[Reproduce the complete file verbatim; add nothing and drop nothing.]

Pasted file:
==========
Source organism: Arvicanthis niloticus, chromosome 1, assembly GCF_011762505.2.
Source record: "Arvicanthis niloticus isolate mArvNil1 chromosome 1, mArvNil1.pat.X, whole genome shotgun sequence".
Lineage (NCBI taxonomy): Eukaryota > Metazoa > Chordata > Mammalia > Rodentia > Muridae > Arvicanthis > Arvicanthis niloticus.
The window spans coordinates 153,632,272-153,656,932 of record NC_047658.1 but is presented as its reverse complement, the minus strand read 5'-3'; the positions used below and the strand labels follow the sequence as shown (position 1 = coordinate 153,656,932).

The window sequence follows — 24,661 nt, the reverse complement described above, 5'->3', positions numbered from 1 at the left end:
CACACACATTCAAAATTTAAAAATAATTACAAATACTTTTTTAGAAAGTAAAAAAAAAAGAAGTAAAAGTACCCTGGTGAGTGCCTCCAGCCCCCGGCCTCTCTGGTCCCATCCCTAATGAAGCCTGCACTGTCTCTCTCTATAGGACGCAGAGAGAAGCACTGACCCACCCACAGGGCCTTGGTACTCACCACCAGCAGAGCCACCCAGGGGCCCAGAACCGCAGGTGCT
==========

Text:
Source organism: Arvicanthis niloticus, chromosome 1, assembly GCF_011762505.2.
Source record: "Arvicanthis niloticus isolate mArvNil1 chromosome 1, mArvNil1.pat.X, whole genome shotgun sequence".
Lineage (NCBI taxonomy): Eukaryota > Metazoa > Chordata > Mammalia > Rodentia > Muridae > Arvicanthis > Arvicanthis niloticus.
The window spans coordinates 153,632,272-153,656,932 of record NC_047658.1 but is presented as its reverse complement, the minus strand read 5'-3'; the positions used below and the strand labels follow the sequence as shown (position 1 = coordinate 153,656,932).

The window sequence follows — 24,661 nt, the reverse complement described above, 5'->3', positions numbered from 1 at the left end:
CACACACATTCAAAATTTAAAAATAATTACAAATACTTTTTTAGAAAGTAAAAAAAAAAGAAGTAAAAGTACCCTGGTGAGTGCCTCCAGCCCCCGGCCTCTCTGGTCCCATCCCTAATGAAGCCTGCACTGTCTCTCTCTATAGGACGCAGAGAGAAGCACTGACCCACCCACAGGGCCTTGGTACTCACCACCAGCAGAGCCACCCAGGGGCCCAGAACCGCAGGTGCT